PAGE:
A Hotel in the Santa Apolónia Station Is in the Works

The redevelopment of the southern part of the station into a four-star hotel is on track, Sonae Capital tells Atlas.

Lisbon’s emblematic light-blue Santa Apolónia railway station will do more than house the last stop of the city’s northward bound train routes: as of the second half of next year, it’s scheduled to also be home to a four-star hotel. 

In January of 2019, the Sonae Capital group, an investment firm with holdings in hotels, resorts, gyms, energy, and real estate development, won the concession to convert the southern wing of the station into a hotel . Sonae Capital’s proposal was selected from a total of nine project bids. 

Construction of the hotel broke ground in July of this year, and the works are expected to be completed in a year’s time. The project foresees a cost of 12 million euros and the creation of 125 hotel rooms. Sonae will have use of the space for a period of 35 years. 

Infraestruturas de Portugal (IP), which awarded the contract to Sonae,  has said that neither the works nor the operation of the hotel will interfere with the operation of Comboios de Portugal, the train system using the station, according to Publico.  

In addition, the hotel’s entrance  will be on the river-facing front of the building, away from the main entrance on the city side, and the façade of the building will not be altered in any way.

The development of a hotel marks a distinct shift in regard to the station by public officials. In 2008, current Portuguese Prime Minister and then-Lisbon Mayor António Costa proposed shutting down the railway station so that the building could serve as a cruise ship terminal. CP put a stop to this initiative, as less than a year prior to that the blue Metro line had been extended to Santa Apolónia, linking the metro to the train station.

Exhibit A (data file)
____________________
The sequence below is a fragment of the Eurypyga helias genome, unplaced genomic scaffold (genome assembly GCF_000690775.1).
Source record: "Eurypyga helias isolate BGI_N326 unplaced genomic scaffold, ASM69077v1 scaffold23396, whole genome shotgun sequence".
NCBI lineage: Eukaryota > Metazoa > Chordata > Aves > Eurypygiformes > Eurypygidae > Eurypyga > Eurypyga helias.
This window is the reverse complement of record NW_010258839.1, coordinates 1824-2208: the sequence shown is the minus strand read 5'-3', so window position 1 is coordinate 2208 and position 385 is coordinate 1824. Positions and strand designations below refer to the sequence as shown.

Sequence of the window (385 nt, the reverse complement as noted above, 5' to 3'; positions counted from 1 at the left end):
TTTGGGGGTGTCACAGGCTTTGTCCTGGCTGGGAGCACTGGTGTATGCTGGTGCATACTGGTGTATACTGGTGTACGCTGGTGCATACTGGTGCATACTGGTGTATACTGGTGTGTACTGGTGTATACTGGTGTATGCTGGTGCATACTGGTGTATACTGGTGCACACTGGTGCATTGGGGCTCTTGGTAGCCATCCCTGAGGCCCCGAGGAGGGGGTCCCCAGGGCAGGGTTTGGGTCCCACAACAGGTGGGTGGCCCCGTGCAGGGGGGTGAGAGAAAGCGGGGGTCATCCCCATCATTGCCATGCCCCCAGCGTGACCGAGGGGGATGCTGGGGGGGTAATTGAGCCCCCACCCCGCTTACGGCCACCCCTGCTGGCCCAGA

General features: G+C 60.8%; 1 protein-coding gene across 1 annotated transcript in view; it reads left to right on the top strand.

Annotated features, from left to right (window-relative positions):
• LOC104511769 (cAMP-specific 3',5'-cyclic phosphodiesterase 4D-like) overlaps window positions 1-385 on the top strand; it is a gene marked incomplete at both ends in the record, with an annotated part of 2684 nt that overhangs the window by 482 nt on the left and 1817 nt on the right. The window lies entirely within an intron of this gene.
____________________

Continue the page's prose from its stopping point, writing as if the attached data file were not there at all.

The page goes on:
In 2015, the then-councilman Manuel Salgado, who led the city’s Urbanism department, argued for closing down the station in order to open up room for a green space that would connect the Vale de Santo António and Chelas to the river. He claimed the station was underused and superfluous, as most passengers arrived at the Oriente Station. This argument was quickly debunked when it was confirmed that Santa Apolónia was the third most utilized station in the country.

The current plan to incorporate a hotel into the station could be viewed as a way to support the continued use of the space for its current purpose, while still paying heed to the idea of entrepreneurship and making public buildings financially lucrative.

Train stations serving both the function of transportation and lodging for tourists is not a new thing in Portugal: both the Rossio and Cais do Sodré stations have hostels operating in their facilities, and the São Bento station in Porto contains a hotel. 

Bu the Santa Apolónia project is singular because it’s going forward amidst one of the largest disruptions to travel and tourism in modern history. 

Essential Business reports that 80% of hotel reservations have been canceled in the country in 2020. And as of September, 25% of hotels remained closed, with the common consensus that this figure will go up as we enter the winter months. According to TravelBI, a tourism database for Portugal, in the months of January through August this year, overnight stays shrank by 62.5% and the number of guests plummeted by 60.3%.

Atlas reached out to Sonae Capital to ask about how their strategy and expectations changed in light of the pandemic. 

“The construction project for the hotel in Santa Apolónia has maintained a pace which will allow it to achieve its proposed objectives” Sonae’s CEO Pedro Capitão tells Atlas. He goes on to acknowledge, “but naturally, the Covid-19 pandemic and the effects of confinement were felt in the work teams and created constraints and delays in the licensing and project.

“The renovation work is now on schedule, we expect to set the hotel opening for the third quarter of 2021 — a little later than we had anticipated — but we haven’t altered our project prospects in the medium and long term,” Capitão says.

Pointing towards the future, he says, “we anticipate the market to recover in two to three years, and Sonae Capital’s hotels are positioned at the forefront of this return to tourist activity with an iconic, city, exclusive hotel that will be a reference.”

Sonae Capital operates three hotels in Porto, a hotel in Lagos, a resort and a series of apartment tourist accommodations in Troia. The hotel in Santa Apolónia will be their first venture in Lisbon. 

Atlas also contacted the Junta de Freguesia of São Vicente to ask about their perspective of this soon-to-be hotel and possible implications it may have for their residents, but they did not reply in time for publication.

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